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Armored car

A military armored (or armoured) car is a lightweight wheeled armored fighting vehicle, historically employed for reconnaissance, internal security, armed escort, and other subordinate battlefield tasks. With the gradual decline of mounted cavalry, armored cars were developed for carrying out duties used to be assigned to light cavalry. Following the invention of the tank, the armored car remained popular due to its faster speed, comparatively simplified maintenance and low production cost. It also found favor with several colonial armies as a cheaper weapon for use in underdeveloped regions. During World War II, most armored cars were engineered for reconnaissance and passive observation, while others were devoted to communications tasks. Some equipped with heavier armament could even substitute for tracked combat vehicles in favorable conditions—such as pursuit or flanking maneuvers during the North African Campaign.

Since World War II the traditional functions of the armored car have been occasionally combined with that of the armored personnel carrier, resulting in such multipurpose designs as the BTR-40 or the Cadillac Gage Commando. Postwar advances in recoil control technology have also made it possible for a few armored cars, including the B1 Centauro, the AMX-10RC and EE-9 Cascavel, to carry a large cannon capable of threatening many tanks.

A military armored car is a type of armored fighting vehicle having wheels (from four to ten large, off-road wheels) instead of tracks, and usually light armor. Armored cars are typically less expensive and on roads have better speed and range than tracked military vehicles. They do however have less mobility as they have less off-road capabilities because of the higher ground pressure. They also have less obstacle climbing capabilities than tracked vehicles. Wheels are more vulnerable to enemy fire than tracks, they have a higher signature and in most cases less armor than comparable tracked vehicles. As a result, they are not intended for heavy fighting; their normal use is for reconnaissance, command, control, and communications, or for use against lightly armed insurgents or rioters. Only some are intended to enter close combat, often accompanying convoys to protect soft-skinned vehicles.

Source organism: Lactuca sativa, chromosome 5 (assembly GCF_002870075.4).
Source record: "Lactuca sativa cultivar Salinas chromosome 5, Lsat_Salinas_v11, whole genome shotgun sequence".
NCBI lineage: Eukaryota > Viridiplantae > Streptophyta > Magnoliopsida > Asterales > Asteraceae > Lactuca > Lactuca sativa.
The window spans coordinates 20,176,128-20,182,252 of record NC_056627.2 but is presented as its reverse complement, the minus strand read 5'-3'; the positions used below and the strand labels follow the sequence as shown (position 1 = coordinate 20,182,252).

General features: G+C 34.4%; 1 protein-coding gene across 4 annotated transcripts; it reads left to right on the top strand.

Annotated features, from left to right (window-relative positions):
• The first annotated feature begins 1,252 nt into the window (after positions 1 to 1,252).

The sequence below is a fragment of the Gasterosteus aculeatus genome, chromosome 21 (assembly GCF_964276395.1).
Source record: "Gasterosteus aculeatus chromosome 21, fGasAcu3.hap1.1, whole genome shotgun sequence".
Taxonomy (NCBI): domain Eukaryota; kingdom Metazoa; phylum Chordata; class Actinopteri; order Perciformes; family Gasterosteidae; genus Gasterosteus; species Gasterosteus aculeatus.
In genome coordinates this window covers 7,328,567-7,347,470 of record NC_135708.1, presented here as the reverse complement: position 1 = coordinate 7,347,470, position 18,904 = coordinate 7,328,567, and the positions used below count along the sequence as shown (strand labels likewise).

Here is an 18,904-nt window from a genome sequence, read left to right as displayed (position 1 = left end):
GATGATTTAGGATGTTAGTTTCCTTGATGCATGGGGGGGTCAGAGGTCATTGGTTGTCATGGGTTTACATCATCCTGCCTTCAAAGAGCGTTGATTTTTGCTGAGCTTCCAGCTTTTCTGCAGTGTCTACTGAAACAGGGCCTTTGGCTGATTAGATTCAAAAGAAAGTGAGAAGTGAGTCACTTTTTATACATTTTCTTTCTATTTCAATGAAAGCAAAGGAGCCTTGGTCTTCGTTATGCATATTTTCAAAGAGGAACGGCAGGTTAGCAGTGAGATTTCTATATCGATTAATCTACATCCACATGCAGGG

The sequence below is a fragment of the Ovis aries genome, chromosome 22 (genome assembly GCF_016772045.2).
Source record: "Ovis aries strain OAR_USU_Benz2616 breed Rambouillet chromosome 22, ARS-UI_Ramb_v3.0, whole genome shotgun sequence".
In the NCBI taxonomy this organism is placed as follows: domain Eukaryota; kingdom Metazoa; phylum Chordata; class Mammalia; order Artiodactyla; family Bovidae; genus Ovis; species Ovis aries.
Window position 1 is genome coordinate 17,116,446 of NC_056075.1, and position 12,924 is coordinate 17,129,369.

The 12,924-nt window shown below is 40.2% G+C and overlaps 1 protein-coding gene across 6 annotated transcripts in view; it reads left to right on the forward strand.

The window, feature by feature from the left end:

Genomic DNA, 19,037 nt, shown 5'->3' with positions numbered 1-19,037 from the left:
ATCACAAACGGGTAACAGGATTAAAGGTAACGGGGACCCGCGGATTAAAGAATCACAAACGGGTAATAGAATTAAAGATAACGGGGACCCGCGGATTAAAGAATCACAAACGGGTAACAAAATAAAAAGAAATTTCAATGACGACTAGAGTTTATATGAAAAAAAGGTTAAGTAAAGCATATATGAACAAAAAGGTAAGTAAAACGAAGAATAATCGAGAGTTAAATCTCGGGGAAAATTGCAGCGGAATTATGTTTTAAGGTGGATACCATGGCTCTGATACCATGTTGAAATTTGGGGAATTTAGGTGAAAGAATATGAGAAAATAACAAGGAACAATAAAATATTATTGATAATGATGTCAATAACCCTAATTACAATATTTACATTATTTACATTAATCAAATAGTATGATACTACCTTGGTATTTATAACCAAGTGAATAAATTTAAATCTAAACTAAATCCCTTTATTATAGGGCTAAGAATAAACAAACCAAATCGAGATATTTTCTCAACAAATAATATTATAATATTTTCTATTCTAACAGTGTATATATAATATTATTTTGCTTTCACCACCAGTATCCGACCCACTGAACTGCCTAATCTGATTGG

Light armored cars, such as the British Ferret are armed with just a machine gun. Heavier vehicles are armed with autocannon or a large caliber gun. The heaviest armored cars, such as the German, World War II era Sd.Kfz. 234 or the modern, US M1128 Mobile Gun System, mount the same guns that arm medium tanks.

Vehicle built by railway shop workers for the Danish resistance movement, near the end of World War 2

Armored cars are popular for peacekeeping or internal security duties. Their appearance is less confrontational and threatening than tanks, and their size and maneuverability is said to be more compatible with tight urban spaces designed for wheeled vehicles. However, they do have a larger turning radius compared to tracked vehicles which can turn on the spot and their tires are vulnerable and are less capable in climbing and crushing obstacles. Further, when there is true combat they are easily outgunned and lightly armored. The threatening appearance of a tank is often enough to keep an opponent from attacking, whereas a less threatening vehicle such as an armored car is more likely to be attacked.

Many modern forces now have their dedicated armored car designs, to exploit the advantages noted above. Examples would be the M1117 Armored Security Vehicle of the USA or Alvis Saladin of the post-World War II era in the United Kingdom.

Alternatively, civilian vehicles may be modified into improvised armored cars in ad hoc fashion. Many militias and irregular forces adapt civilian vehicles into AFVs (armored fighting vehicles) and troop carriers, and in some regional conflicts these "technicals" are the only combat vehicles present. On occasion, even the soldiers of national militaries are forced to adapt their civilian-type vehicles for combat use, often using improvised armor and scrounged weapons.

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